For kids: Down on the turkey farm
These native American birds find a home in the Alabama countryside.
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Most of the turkeys produced by Ms. Pitman and Mr. Bates won't be around next season. But one fortunate bird from the Bates farm will be spared and presented to Alabama Gov. Bob Riley, who will grant it an official "pardon" just before Thanksgiving Day.Skip to next paragraph
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Patsy Riley, Alabama's first lady, likes to encourage people – including kids – to think less of turkey and Thanksgiving food and more about helping people who are less fortunate. She organizes Blankets With a Blessing, a program that collects and distributes blankets to shelters and the homeless.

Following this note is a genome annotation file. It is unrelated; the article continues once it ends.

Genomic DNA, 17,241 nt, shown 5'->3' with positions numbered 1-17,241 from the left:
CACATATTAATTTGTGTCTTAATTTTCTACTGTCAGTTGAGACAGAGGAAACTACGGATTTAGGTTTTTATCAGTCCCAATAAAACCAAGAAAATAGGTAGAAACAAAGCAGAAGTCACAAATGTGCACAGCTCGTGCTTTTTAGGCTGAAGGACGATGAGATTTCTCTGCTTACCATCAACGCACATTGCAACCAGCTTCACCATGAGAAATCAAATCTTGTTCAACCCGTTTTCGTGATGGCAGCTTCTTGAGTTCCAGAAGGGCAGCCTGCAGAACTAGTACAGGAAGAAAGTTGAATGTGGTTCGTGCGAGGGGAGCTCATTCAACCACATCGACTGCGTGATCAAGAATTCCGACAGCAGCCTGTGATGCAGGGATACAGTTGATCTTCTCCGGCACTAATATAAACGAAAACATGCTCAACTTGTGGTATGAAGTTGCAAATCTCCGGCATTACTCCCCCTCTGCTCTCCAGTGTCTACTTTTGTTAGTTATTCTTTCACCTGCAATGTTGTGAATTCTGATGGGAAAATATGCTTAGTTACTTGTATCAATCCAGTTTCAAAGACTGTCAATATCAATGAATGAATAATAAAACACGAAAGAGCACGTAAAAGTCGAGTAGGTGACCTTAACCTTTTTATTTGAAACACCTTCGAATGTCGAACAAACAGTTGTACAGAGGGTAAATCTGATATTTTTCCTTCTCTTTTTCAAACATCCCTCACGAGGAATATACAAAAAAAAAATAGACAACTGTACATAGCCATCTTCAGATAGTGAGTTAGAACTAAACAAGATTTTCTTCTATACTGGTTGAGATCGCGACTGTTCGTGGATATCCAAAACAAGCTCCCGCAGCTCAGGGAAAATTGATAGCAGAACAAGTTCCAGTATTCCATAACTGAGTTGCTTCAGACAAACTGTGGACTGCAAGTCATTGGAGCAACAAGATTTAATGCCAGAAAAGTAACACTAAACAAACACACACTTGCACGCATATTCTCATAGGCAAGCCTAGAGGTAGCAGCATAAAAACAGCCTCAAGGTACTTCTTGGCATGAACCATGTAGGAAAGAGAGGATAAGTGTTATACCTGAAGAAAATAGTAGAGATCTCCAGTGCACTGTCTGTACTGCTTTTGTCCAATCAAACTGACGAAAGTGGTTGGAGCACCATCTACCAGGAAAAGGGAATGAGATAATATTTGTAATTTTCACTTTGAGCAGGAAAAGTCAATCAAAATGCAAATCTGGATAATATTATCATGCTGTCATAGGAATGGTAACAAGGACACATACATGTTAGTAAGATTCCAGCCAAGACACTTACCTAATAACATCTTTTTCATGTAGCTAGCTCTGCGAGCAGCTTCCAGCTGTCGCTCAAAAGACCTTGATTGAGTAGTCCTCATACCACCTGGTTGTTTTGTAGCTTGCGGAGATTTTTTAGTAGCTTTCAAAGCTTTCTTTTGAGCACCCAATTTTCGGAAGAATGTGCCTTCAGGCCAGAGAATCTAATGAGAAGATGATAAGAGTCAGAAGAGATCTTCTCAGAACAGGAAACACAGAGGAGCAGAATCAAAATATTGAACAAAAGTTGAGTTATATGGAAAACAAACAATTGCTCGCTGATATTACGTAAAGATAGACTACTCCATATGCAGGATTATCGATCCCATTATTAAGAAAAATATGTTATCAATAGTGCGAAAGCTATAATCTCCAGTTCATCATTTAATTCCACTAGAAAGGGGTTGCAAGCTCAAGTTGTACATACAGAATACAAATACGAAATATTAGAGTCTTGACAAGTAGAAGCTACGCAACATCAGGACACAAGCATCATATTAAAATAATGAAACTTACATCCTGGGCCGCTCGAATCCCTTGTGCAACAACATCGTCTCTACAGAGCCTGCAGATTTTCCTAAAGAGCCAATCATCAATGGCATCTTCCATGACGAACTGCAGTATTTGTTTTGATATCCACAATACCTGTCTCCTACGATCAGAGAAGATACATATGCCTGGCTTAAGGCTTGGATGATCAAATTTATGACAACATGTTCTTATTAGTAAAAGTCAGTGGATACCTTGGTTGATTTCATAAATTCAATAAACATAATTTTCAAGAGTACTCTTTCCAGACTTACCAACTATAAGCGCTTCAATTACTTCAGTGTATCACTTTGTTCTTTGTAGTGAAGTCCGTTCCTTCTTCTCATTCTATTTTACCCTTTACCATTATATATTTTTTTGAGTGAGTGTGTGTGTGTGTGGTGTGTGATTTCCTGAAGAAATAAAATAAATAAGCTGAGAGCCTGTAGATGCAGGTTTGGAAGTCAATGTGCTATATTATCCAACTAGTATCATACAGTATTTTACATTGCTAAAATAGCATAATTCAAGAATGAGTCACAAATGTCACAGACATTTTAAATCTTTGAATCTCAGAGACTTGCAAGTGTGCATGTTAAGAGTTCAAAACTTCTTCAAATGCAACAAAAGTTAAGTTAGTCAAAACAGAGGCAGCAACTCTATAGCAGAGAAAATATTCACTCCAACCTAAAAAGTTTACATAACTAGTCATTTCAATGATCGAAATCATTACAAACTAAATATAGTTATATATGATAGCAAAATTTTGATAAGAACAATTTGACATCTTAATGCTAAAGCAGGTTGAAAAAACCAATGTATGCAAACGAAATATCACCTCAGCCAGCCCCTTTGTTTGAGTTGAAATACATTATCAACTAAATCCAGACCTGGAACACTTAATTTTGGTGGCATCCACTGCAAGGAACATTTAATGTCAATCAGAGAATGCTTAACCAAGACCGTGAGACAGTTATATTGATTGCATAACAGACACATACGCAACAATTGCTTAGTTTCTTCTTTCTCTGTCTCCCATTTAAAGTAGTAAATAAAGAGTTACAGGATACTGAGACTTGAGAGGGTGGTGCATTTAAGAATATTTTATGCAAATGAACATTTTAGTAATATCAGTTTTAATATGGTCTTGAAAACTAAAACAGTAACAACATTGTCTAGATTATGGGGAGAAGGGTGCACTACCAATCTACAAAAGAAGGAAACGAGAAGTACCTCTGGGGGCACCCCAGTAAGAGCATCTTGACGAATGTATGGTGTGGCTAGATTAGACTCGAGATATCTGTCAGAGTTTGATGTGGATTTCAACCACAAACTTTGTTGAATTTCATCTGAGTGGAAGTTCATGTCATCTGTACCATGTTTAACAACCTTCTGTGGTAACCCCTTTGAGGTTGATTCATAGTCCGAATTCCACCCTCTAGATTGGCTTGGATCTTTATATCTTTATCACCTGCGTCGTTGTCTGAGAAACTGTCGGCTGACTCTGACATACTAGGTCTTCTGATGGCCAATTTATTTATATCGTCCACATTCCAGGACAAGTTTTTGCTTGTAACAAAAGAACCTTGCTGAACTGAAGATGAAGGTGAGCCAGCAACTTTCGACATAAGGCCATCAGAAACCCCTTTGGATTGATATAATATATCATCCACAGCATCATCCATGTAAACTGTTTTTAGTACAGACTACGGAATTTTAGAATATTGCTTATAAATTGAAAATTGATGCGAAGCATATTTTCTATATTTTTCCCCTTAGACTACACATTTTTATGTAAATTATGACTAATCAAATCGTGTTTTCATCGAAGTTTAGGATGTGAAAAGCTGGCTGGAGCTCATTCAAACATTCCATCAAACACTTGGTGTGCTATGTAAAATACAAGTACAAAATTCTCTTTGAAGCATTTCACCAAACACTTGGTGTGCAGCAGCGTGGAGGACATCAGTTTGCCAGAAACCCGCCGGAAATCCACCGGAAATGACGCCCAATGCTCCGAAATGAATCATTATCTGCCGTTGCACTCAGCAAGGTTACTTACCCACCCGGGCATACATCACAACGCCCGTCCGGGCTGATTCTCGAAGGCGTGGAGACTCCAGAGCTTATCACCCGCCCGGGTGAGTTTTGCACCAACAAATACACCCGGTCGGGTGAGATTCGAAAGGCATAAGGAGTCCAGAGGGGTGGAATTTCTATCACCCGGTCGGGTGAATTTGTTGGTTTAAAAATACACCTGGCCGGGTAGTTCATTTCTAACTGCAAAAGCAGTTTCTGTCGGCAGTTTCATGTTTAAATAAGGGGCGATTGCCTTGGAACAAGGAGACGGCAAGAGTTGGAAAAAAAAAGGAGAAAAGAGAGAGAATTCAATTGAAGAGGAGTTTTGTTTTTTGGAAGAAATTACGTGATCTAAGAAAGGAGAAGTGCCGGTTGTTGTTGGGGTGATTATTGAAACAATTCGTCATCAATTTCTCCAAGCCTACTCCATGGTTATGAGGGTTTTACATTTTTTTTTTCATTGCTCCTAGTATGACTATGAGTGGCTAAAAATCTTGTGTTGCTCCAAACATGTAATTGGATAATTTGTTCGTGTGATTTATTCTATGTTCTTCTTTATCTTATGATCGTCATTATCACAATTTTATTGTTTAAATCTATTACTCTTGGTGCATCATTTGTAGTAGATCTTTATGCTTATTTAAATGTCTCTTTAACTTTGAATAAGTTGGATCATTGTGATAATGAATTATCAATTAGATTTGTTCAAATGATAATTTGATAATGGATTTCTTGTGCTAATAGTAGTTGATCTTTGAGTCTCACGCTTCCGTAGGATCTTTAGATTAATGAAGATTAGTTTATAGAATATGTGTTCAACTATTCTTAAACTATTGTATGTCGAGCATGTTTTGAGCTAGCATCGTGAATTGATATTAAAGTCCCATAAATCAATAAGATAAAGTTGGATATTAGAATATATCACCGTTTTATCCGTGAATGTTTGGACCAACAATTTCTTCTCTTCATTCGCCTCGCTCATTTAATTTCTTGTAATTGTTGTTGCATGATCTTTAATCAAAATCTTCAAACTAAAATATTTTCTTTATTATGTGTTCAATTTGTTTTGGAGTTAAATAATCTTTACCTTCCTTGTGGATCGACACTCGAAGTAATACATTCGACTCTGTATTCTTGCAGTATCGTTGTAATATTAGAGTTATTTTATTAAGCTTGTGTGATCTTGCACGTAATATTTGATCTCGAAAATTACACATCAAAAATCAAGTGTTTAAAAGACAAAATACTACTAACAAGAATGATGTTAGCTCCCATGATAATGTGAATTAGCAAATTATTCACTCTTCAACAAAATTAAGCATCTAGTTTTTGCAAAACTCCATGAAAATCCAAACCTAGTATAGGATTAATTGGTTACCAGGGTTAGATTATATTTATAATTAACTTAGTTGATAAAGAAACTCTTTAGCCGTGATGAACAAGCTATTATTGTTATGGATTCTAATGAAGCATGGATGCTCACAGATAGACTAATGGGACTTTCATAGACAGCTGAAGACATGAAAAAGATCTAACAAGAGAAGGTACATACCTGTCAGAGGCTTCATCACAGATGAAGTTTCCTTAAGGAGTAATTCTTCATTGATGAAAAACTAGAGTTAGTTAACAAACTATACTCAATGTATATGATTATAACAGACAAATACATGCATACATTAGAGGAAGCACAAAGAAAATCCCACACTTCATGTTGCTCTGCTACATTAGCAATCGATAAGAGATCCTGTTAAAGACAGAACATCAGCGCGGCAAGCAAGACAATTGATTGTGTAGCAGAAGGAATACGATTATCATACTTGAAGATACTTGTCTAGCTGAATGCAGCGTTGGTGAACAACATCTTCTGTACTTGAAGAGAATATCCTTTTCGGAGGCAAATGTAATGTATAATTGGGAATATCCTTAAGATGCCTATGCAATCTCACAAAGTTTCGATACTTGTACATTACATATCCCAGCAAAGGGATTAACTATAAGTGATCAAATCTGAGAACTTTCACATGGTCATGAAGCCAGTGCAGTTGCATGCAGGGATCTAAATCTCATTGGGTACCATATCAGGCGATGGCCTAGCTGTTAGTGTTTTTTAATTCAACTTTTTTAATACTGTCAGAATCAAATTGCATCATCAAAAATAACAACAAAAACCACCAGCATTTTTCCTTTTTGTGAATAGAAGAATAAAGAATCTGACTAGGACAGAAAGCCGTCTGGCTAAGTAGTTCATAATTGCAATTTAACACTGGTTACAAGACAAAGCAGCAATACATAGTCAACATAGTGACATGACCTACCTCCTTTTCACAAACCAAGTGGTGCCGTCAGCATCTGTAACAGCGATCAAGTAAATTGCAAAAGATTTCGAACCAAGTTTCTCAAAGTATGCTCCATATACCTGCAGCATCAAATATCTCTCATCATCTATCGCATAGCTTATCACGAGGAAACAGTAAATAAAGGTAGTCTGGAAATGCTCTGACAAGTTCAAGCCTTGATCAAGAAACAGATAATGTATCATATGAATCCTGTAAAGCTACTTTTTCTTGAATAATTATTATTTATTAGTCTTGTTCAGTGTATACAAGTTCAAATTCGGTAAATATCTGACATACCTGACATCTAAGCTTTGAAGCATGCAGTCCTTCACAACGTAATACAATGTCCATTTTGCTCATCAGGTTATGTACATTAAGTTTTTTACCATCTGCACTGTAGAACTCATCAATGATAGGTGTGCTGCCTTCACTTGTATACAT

The custom of pardoning a turkey, which is also practiced by other governors and the US president, is often said to have been started by Abraham Lincoln. But it's actually a more recent tradition. The first president to declare a formal turkey "pardon" was George H.W. Bush, in 1989. However, presidents have been presented with a Thanksgiving turkey from the National Turkey Federation since 1947, which is about the time Mr. Bates began giving turkeys to Alabama governors.
"This will be my 59th year of doing it," said Mr. Bates, who has named each of the birds Clyde. This year's Clyde will likely follow many of the Clydes before him and be returned to the Bates farm, where he will live out his days under those cool, shady pecan trees.
• A male turkey is called a tom, females are called hens, and a baby turkey is a poult.
• Male turkeys make a gobble sound, while females make a clucking or clicking sound.
• Turkeys are now bred to be so big that they can no longer fly.
• A turkey has 157 bones.
• The world's biggest "turkey" is a 20-feet tall fiberglass statue in Frazee, Minn.
• The costume of Sesame Street's Big Bird is made from about 4,000 turkey feathers dyed yellow.
• Minnesota produces more turkeys than any other state.
• The average American consumed 17.5 pounds of turkey in 2007.